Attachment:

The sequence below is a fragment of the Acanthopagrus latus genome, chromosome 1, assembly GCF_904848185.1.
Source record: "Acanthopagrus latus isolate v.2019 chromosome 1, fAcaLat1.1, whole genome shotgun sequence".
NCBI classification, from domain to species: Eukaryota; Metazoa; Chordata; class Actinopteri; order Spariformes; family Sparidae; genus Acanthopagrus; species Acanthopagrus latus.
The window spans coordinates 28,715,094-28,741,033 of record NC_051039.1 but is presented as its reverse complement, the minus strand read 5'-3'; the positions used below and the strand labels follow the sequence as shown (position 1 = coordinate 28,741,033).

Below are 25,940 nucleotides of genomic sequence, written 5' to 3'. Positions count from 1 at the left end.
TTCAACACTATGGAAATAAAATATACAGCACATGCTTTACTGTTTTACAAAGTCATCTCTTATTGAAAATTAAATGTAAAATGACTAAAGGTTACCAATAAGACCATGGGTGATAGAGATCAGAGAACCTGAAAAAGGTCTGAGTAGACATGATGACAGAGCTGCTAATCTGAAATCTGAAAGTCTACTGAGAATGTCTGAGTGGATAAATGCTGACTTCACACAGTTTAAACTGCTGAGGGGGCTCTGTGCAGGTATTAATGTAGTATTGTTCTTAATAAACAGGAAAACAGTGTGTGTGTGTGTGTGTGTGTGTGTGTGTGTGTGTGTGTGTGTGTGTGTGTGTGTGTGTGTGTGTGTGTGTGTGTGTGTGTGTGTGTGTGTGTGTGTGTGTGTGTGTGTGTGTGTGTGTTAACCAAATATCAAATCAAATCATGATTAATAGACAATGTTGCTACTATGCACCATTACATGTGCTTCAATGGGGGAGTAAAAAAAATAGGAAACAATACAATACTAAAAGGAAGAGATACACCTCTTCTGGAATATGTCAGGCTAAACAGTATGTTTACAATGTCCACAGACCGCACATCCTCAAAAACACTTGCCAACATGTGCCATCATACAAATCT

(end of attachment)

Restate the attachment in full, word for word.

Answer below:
The sequence below is a fragment of the Acanthopagrus latus genome, chromosome 1, assembly GCF_904848185.1.
Source record: "Acanthopagrus latus isolate v.2019 chromosome 1, fAcaLat1.1, whole genome shotgun sequence".
NCBI classification, from domain to species: Eukaryota; Metazoa; Chordata; class Actinopteri; order Spariformes; family Sparidae; genus Acanthopagrus; species Acanthopagrus latus.
The window spans coordinates 28,715,094-28,741,033 of record NC_051039.1 but is presented as its reverse complement, the minus strand read 5'-3'; the positions used below and the strand labels follow the sequence as shown (position 1 = coordinate 28,741,033).

Below are 25,940 nucleotides of genomic sequence, written 5' to 3'. Positions count from 1 at the left end.
TTCAACACTATGGAAATAAAATATACAGCACATGCTTTACTGTTTTACAAAGTCATCTCTTATTGAAAATTAAATGTAAAATGACTAAAGGTTACCAATAAGACCATGGGTGATAGAGATCAGAGAACCTGAAAAAGGTCTGAGTAGACATGATGACAGAGCTGCTAATCTGAAATCTGAAAGTCTACTGAGAATGTCTGAGTGGATAAATGCTGACTTCACACAGTTTAAACTGCTGAGGGGGCTCTGTGCAGGTATTAATGTAGTATTGTTCTTAATAAACAGGAAAACAGTGTGTGTGTGTGTGTGTGTGTGTGTGTGTGTGTGTGTGTGTGTGTGTGTGTGTGTGTGTGTGTGTGTGTGTGTGTGTGTGTGTGTGTGTGTGTGTGTGTGTGTGTGTGTGTGTGTGTGTTAACCAAATATCAAATCAAATCATGATTAATAGACAATGTTGCTACTATGCACCATTACATGTGCTTCAATGGGGGAGTAAAAAAAATAGGAAACAATACAATACTAAAAGGAAGAGATACACCTCTTCTGGAATATGTCAGGCTAAACAGTATGTTTACAATGTCCACAGACCGCACATCCTCAAAAACACTTGCCAACATGTGCCATCATACAAATCT